This cluster at about 7.5 km distance to the main cluster was most likely activated due to static stress changes induced by the M5.5 earthquake.

Earthquake sequences are common in this area. It is impossible to predict the further development of the seismic activity and how it might influence faults in its vicinity. Further large events can not be excluded.

  1. Gray says:

    May be the one we’ve been waiting for:

  2. tallbloke says:

    Thanks Gray, I’ve included some of that in the headline post.

  3. vukcevic says:

    With a strong tectonic action in the far N. Atlantic, UK (and N. W Europe) could expect warmer summers in a year or two, i.e.2014-15.
    NA SST (AMO) may respond a bit later, but that would require much stronger and longer activity in a wider area (North Atlantic Precursor – NAP)
    (Correlation may not be causation!)

  4. tallbloke says:

    Nice work Vuk. The bottom plot is new? What is the mechanism? Surely not something so simple as the seabed volcano vents turning up the heat to gas mark 6? 😉

  5. vukcevic says:

    Hi TB
    Yep, as a test I did the bottom graph from your post’s EQ numbers.
    I’ve been rattling on about this for couple of years now, I assume change of the currents balance through Denmark Straits affects circulation of the SPG – (subpolar gyre, the source of the AMO oscillations) .
    Arctic tectonic movements are regularly preceded or accompanied by changes in the area’s magnetic field, but that isn’t easy to pin down since there is a non-stationary correlation.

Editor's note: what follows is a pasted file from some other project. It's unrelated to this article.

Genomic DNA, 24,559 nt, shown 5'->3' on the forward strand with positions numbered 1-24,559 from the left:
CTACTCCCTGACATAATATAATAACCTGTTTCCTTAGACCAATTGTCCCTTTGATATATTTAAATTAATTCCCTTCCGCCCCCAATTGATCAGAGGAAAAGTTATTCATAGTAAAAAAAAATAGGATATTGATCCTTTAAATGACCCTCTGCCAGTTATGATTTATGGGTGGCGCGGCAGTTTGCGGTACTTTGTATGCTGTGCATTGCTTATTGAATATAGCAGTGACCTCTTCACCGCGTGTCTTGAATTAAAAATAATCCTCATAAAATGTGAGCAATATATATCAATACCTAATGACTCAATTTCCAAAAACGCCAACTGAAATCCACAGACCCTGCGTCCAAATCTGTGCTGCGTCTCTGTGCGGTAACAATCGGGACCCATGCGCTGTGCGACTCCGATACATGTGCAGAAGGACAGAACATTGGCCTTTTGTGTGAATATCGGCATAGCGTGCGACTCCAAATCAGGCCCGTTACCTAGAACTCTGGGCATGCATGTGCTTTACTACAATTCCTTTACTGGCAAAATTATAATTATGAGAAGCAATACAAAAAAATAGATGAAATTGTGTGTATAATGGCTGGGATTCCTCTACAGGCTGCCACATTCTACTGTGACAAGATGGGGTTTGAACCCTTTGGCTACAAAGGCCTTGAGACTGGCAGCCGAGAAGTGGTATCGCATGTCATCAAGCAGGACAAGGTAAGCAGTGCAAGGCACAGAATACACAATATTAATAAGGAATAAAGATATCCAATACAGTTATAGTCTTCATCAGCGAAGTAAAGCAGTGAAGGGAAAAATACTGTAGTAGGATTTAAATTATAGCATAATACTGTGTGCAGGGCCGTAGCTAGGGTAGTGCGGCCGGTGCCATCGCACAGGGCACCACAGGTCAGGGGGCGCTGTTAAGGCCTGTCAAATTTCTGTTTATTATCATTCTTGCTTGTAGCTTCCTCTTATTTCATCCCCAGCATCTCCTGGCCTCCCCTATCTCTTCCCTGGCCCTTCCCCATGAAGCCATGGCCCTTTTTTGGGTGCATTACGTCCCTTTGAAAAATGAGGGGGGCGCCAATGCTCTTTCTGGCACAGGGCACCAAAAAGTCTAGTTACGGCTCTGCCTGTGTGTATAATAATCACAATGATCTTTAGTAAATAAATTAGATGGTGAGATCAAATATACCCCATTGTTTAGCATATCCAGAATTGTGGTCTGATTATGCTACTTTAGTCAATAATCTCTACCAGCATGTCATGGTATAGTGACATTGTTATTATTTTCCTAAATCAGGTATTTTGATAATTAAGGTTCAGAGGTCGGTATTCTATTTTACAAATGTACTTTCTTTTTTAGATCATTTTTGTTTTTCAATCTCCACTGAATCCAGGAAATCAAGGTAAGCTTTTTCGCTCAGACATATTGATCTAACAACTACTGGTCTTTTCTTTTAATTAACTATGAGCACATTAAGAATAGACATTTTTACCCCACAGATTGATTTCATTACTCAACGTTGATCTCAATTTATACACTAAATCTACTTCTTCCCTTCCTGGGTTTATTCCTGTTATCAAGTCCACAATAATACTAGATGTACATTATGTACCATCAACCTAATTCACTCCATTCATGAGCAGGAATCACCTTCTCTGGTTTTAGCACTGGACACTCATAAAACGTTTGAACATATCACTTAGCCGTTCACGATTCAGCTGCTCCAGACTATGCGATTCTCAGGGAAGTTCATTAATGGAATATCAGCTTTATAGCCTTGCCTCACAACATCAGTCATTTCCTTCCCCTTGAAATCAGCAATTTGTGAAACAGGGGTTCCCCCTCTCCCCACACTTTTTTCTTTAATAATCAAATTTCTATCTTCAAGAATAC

6. vukcevic says:

    Congratulations Michele !

  7. Thanks vuk.

    I will pass (for mail) abstract (poster with graph and note ) to roger (at the end of the conference) for article on Tallbloke’s

  8. tallbloke says:

    Excellent, thanks Michele.

  9. Gray says:

    Local geology blog…

  10. Gray says:

    Interesting snippet:

    A submarine eruption was reported in 1372 near the Kolbeinsey Ridge NW of Grimsey Island. Kolbeinsey Island, the only subaerial expression of this portion of the Mid-Atlantic Ridge, is a small, rapidly eroding island that formed during the late-Pleistocene or Holocene. Dredged glass shards indicate submarine eruptive activity during the late-Pleistocene until at least 11,800 radiocarbon years ago.

    The island was 700 m long in 1616 AD, but had shrunk to 42 m long and 5 m high by 1985 and could be eroded below sea level in the early part of the 21st century. The Kolbeinsey Hydrothermal Field lies south of the island. Thorarinsson (1965) roughly plotted the location of the 1372 eruption at about 66 degrees 40 minutes North. Reidel et al. (2003) note that the location is uncertain, but could lie between the Kolbeinsey Ridge and Hóll Seamount. Other reports of submarine eruptions north of Iceland have an even more uncertain location (1755) or have been discredited (1783 and 1838).